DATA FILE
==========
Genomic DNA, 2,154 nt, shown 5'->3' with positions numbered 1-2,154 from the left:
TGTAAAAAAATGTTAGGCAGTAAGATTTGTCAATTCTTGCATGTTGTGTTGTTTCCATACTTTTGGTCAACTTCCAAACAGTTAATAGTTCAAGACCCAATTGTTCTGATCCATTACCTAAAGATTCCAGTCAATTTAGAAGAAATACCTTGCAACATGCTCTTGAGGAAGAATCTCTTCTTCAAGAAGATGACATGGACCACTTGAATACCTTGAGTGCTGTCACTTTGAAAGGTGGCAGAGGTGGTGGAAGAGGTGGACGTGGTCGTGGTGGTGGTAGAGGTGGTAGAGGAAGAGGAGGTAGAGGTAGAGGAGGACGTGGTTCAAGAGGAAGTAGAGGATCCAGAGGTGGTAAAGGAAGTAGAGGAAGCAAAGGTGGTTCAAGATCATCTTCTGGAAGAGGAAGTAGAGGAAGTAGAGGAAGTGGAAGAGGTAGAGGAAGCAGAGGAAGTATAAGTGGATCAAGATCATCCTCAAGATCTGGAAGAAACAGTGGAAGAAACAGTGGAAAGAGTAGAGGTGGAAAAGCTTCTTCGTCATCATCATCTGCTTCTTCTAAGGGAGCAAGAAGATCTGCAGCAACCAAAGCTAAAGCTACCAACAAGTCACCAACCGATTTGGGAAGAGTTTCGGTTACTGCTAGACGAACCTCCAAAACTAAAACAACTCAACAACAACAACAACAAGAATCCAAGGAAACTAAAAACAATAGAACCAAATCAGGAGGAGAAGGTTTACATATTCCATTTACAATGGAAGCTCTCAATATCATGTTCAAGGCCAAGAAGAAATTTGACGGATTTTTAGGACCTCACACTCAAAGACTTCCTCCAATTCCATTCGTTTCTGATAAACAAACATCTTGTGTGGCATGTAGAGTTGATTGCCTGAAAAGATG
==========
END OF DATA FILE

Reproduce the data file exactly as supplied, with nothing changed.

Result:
Genomic DNA, 2,154 nt, shown 5'->3' with positions numbered 1-2,154 from the left:
TGTAAAAAAATGTTAGGCAGTAAGATTTGTCAATTCTTGCATGTTGTGTTGTTTCCATACTTTTGGTCAACTTCCAAACAGTTAATAGTTCAAGACCCAATTGTTCTGATCCATTACCTAAAGATTCCAGTCAATTTAGAAGAAATACCTTGCAACATGCTCTTGAGGAAGAATCTCTTCTTCAAGAAGATGACATGGACCACTTGAATACCTTGAGTGCTGTCACTTTGAAAGGTGGCAGAGGTGGTGGAAGAGGTGGACGTGGTCGTGGTGGTGGTAGAGGTGGTAGAGGAAGAGGAGGTAGAGGTAGAGGAGGACGTGGTTCAAGAGGAAGTAGAGGATCCAGAGGTGGTAAAGGAAGTAGAGGAAGCAAAGGTGGTTCAAGATCATCTTCTGGAAGAGGAAGTAGAGGAAGTAGAGGAAGTGGAAGAGGTAGAGGAAGCAGAGGAAGTATAAGTGGATCAAGATCATCCTCAAGATCTGGAAGAAACAGTGGAAGAAACAGTGGAAAGAGTAGAGGTGGAAAAGCTTCTTCGTCATCATCATCTGCTTCTTCTAAGGGAGCAAGAAGATCTGCAGCAACCAAAGCTAAAGCTACCAACAAGTCACCAACCGATTTGGGAAGAGTTTCGGTTACTGCTAGACGAACCTCCAAAACTAAAACAACTCAACAACAACAACAACAAGAATCCAAGGAAACTAAAAACAATAGAACCAAATCAGGAGGAGAAGGTTTACATATTCCATTTACAATGGAAGCTCTCAATATCATGTTCAAGGCCAAGAAGAAATTTGACGGATTTTTAGGACCTCACACTCAAAGACTTCCTCCAATTCCATTCGTTTCTGATAAACAAACATCTTGTGTGGCATGTAGAGTTGATTGCCTGAAAAGATG